Monthly Archives: June 2014

Magic and the Power of Patter : Part 1

Patter is what we say as we perform our tricks. I never realized what an impact patter has on the effect. I know its not the magic, its the magician. But the magician can know all the sleights and perform the effect perfectly, but unless he is doing a silent act, which requires no patter, but gestures, its all for naught if his patter isn’t thought out carefully, but flows seamlessly. And of course the timing of the patter and the moves of the trick are like a dance. They are partners. Of course the pros know all this, but if you are not a pro you may not know that patter is a serious business. Books have been written on the subject, Sid Lorraine’s PATTER for one ( and then he wrote More PATTER) and Gene Gordon’s Laughter Legacy for another.

I’ve mentioned in earlier posts that the first effect I show 12 year olds and up is the Svengali Deck if they are new at magic. I show them all the old classics which of course are brand new to them. So as I riffle through the deck I always say, “Just put your finger in the deck, anywhere I want, I mean anywhere you want.” Does it get a laugh? Only every single time. It puts them and me in a mood. We are going to enjoy this. (  I think Richard Sanders was here not long ago when I was demonstrating it and he said”Hey, that’s a great line, can I use it?”)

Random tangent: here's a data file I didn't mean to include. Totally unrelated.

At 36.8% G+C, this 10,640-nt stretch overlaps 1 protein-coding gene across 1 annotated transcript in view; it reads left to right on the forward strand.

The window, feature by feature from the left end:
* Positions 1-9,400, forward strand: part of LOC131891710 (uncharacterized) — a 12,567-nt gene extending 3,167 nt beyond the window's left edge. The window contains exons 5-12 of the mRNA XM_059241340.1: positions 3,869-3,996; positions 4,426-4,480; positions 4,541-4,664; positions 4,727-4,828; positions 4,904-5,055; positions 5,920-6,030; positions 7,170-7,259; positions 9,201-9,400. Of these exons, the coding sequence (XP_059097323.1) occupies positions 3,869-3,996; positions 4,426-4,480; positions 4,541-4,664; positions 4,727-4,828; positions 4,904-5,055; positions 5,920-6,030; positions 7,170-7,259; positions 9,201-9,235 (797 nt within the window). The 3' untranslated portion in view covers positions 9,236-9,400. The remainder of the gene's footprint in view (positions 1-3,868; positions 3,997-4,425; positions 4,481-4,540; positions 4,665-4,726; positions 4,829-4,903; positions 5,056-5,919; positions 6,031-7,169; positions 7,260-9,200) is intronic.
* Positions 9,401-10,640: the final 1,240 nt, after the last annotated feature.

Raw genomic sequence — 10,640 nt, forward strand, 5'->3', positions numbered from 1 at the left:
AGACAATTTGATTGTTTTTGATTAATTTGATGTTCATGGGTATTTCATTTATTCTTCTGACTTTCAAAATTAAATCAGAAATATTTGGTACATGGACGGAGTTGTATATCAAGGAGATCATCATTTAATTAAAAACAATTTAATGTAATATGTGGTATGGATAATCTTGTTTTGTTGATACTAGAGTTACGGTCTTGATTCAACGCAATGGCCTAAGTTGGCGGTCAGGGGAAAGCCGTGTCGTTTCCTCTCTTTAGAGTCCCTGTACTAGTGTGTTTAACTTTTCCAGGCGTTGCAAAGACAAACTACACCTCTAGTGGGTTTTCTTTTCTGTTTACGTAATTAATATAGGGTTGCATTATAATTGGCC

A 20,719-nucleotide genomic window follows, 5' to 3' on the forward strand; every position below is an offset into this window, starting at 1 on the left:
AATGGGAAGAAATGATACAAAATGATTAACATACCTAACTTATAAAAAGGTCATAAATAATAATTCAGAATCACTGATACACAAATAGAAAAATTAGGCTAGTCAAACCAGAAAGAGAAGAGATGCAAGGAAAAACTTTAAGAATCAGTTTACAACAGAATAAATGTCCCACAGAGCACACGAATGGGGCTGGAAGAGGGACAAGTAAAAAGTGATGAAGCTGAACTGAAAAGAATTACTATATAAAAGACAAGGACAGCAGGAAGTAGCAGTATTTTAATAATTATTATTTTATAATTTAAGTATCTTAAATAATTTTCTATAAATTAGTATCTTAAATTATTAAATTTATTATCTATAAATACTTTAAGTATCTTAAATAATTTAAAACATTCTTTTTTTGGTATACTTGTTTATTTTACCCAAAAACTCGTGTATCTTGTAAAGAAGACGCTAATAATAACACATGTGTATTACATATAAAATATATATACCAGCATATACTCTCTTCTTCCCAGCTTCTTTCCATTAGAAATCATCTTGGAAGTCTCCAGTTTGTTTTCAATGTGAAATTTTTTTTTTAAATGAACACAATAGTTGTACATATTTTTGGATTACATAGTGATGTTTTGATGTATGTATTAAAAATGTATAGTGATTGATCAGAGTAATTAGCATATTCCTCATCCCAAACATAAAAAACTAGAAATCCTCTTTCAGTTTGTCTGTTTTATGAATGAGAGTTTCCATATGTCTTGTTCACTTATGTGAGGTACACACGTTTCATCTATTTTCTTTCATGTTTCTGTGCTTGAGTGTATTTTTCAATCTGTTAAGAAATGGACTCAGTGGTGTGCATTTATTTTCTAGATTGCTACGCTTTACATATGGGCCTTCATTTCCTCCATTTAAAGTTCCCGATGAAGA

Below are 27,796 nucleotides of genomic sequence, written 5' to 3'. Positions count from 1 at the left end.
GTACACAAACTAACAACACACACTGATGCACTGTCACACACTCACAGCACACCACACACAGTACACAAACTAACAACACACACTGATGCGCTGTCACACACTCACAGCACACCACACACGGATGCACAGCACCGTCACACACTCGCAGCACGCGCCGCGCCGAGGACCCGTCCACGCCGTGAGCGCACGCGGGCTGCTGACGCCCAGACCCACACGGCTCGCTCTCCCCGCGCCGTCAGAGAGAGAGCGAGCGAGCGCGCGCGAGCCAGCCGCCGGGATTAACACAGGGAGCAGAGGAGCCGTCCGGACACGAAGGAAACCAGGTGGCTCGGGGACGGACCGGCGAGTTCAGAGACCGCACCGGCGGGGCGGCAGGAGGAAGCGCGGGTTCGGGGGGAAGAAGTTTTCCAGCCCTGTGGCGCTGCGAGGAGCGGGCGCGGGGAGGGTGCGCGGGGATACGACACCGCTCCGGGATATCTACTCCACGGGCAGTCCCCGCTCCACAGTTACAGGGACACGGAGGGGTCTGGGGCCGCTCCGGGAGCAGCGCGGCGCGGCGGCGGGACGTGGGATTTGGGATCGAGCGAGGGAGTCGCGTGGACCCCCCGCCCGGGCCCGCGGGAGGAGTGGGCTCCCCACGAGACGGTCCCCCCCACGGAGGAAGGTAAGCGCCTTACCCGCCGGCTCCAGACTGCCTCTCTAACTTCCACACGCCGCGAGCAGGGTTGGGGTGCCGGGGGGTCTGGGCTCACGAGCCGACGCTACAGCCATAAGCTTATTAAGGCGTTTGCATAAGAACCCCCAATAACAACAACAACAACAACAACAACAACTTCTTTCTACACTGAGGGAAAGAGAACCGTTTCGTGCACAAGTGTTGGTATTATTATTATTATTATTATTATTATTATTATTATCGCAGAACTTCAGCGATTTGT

When their finger is in the deck I say “Take out the 3 of spades.” They look at me confused. “Just take the card”. They take the card, look at it and its the 3 of spades. Jaw drops.

“Have you any idea of how I knew that?” Either they say, No, or It’s a marked deck or they are all 3 of spades. It doesn’t matter what they say, it only matters what I say and I have an answer for each one. If they say the latter, I say, “Oh, you’ve seen the trick before.” and they say no, and I show them that all the 3 of spades. And they are so pleased with themselves that they figured it out and feel a little sorry for me that I didn’t fool them.

And then I say, “But you know, anyone could do this if they had a deck full of 3 of spades, so it really isn’t such a hot trick, is it?” They agree.

So  with a wave of my hand, and a magic word, the whole deck changes to a regular deck of cards. Jaw drops again and the trick is sold.

I could have speeded up the trick.. He takes a card, its the same as all the other cards and then  the deck changes to a regular deck, but we wouldn’t have had so much fun. He will still wonder how I did that, but he wouldn’t have had all the emotional stuff that goes with it.

But that is only one aspect of patter and its not even the one I was going to discuss today. There is a more practical and necessary use for it, which I will discuss in my next post. Stay tuned.

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Magic Critique: Can YOU Handle The Truth?

So you worked out a routine. You thought it was great. You showed it to your Mom. Who else? Maw, watch this. Maybe your significant other. Of course you want to hear them say its fantastic. Is that what you want to hear? What if they see ways it could be improved or in performing you inadvertently reveal what you are doing.